It’s the most wonderful time of the year….aka Christmas! And what does Christmas mean? It’s Craft Gin Club delivery time! This month’s bumper box contains a festive special edition of Kirkjuvagr gin. I have tried their Origin and Aurora gins in the past, and since then they’ve had a rebrand and have some rather stunning new bottles. Based on an island which is closer to the Arctic circle than it is London, their home is important to them. Not only are they inspired by their Viking ancestry, but they are also lucky enough to pick their own native angelica on the island. For this Christmas edition, they carefully selected Aronia berry (also known as the Viking berry) alongside festive spices cinnamon, cloves, ginger and nutmeg. Because it’s Christmas, they also add some frankincense and myrrh – although the only gold you’ll see here is on the bottle. To balance all the spices, they add rose hips and three types of rose – Burnet, Ramanas and Red roses.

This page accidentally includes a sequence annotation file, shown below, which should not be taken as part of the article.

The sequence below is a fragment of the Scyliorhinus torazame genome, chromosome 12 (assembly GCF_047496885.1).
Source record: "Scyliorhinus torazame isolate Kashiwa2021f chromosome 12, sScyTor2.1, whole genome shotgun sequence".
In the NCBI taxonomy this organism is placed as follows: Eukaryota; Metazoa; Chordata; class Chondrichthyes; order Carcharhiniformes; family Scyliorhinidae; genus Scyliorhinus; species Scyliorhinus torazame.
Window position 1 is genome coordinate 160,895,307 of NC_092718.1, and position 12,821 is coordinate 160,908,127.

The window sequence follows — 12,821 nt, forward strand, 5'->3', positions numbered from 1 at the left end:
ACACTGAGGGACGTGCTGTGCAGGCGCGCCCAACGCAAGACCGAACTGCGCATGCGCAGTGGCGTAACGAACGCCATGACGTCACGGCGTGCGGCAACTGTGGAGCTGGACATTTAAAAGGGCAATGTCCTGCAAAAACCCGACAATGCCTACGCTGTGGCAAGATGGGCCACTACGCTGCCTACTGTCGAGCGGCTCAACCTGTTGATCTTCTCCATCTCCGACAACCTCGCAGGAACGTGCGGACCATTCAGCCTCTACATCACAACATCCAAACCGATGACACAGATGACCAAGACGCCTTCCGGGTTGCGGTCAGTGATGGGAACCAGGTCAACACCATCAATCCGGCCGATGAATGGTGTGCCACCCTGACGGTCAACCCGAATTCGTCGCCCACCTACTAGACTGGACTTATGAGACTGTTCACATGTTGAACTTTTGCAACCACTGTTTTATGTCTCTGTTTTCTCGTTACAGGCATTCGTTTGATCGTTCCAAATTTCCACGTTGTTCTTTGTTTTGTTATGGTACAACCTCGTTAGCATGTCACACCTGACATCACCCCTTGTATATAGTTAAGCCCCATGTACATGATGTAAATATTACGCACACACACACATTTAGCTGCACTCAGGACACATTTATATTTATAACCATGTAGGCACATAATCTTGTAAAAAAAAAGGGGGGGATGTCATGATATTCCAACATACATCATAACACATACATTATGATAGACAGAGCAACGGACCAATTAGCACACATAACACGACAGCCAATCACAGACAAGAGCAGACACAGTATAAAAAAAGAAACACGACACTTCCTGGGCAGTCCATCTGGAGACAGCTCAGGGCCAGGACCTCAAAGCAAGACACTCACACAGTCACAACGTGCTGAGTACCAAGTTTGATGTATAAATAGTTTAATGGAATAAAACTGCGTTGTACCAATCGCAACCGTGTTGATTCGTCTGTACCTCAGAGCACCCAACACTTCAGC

This bottle has been sitting on my shelf for a while as a gift from my former housemate (the one that organised gin judging awards). Hailing from one of the world’s most prestigious wineries, the Spanish Bodegas Williams & Humbert group, the gin is made in stills that are over 100 years old. The company was founded in 1877 and focused on making sherry and brandy, and in the 1960s moved towards making wine. Since then they have expanded to make a huge variety of products including gin, rum and vodka. The gin I am drinking today is made from high quality English grains, and distilled at the Langley Distillery in Birmingham to make a traditional London Dry gin. Alongside usual botanicals juniper, coriander seed, angelica root, orange and lemon peel, orris root and liquorice root, they also add almond shells, sweet orange, orange blossom, cassia bark, and Buddha’s hand lemon. Buddha’s hand is a variety of citrus fruit from Asia, shaped like a hand with a number of thin tendrils. It is less bitter than a traditional lemon, but with a lot of fragrance which makes it a great addition to cocktails.